ATLANTA - When it comes to social distancing, most Georgians are in the back of the class.
Georgia has received an "F" grade in social distancing, according to extrapolated cell phone data recorded by Unacast.
At the beginning of April, Georgia had a 40 to 55 percent reduction in average mobility based on distance traveled. As of May 5, data shows Georgian's have only decreased their travel by less than 25 percent.
The top-performing counties are Baker and Hancock counties with a "B-" grade. Those counties continue to decrease travel by 25 to 40 percent on average. They also show a greater than 94 percent decrease in "encounters density" compared to the national baseline.
"Encounters density" looks at the proximity between any two users within 50 meters over an hour period, according to Unacast's methodology.
The vast majority of Georgia counties received either an "F" or a "D" grade. The state’s most populous county and that with the highest number of confirmed cases, Fulton County, received a "D-" grade. Georgia's least populous county, Taliaferro County, has not had a confirmed case.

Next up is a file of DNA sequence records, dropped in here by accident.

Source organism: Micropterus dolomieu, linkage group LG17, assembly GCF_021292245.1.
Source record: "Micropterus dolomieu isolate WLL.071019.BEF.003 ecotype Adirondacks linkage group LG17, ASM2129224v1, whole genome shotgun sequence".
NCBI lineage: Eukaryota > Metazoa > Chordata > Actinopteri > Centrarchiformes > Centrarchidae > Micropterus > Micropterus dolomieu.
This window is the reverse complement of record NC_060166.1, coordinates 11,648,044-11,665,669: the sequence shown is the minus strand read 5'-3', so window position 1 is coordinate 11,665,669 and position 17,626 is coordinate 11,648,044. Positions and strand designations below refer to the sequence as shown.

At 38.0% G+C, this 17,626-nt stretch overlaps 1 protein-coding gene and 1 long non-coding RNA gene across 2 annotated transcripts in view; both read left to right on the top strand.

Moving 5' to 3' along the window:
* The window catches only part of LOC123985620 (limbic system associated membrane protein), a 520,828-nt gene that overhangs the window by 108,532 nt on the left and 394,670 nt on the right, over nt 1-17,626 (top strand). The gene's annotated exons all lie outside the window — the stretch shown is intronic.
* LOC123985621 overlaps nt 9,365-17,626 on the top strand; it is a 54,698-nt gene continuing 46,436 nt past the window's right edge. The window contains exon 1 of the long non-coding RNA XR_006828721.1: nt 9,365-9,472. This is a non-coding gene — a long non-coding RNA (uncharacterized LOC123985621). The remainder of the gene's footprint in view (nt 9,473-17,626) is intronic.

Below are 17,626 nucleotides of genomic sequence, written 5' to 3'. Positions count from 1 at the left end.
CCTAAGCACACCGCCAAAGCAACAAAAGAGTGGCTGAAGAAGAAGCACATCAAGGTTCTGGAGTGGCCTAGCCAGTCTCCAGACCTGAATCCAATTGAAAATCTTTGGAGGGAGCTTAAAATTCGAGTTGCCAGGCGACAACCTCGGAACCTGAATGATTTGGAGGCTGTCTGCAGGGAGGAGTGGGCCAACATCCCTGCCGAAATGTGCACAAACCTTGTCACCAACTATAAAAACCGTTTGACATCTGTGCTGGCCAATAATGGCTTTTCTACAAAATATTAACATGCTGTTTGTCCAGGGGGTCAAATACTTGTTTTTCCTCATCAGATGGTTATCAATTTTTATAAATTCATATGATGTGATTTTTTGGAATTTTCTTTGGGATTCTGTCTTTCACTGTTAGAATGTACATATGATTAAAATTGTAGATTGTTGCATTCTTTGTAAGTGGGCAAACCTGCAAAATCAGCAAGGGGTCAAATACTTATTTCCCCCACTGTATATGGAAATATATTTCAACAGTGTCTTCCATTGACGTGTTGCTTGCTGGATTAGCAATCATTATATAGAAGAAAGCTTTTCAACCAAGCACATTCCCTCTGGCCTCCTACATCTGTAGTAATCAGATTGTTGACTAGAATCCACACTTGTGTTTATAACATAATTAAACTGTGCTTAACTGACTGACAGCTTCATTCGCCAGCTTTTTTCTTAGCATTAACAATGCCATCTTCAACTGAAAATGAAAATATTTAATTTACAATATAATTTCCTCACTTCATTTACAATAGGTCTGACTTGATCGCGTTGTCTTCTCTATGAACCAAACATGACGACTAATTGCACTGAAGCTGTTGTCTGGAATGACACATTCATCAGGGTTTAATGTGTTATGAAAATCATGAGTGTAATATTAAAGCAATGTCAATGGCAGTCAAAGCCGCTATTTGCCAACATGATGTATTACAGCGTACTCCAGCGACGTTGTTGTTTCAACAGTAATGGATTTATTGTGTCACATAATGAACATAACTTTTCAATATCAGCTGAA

Nationwide, Washington, D.C. is the top-performing state with a “C” grade. Residents there have decreased travel between 40 and 55 percent.
Alaska, South Dakota, North Dakota, Maine, Vermont, and Nevada were the next highest-performing states earning "C-" grades.
A long list of states earned “F” grades, including Mississippi, Arkansas, Oklahoma, Missouri, Louisiana, Pennsylvania, Virginia, Texas, Indiana, Illinois, North Carolina, Alabama, Tennessee, South Carolina, Ohio, Connecticut, Delaware, Maryland, Rhode Island, and Florida.
To collect the data, Unacast says it used tens of millions of anonymous cell phone records and their interactions with each other in order to ensure user privacy.
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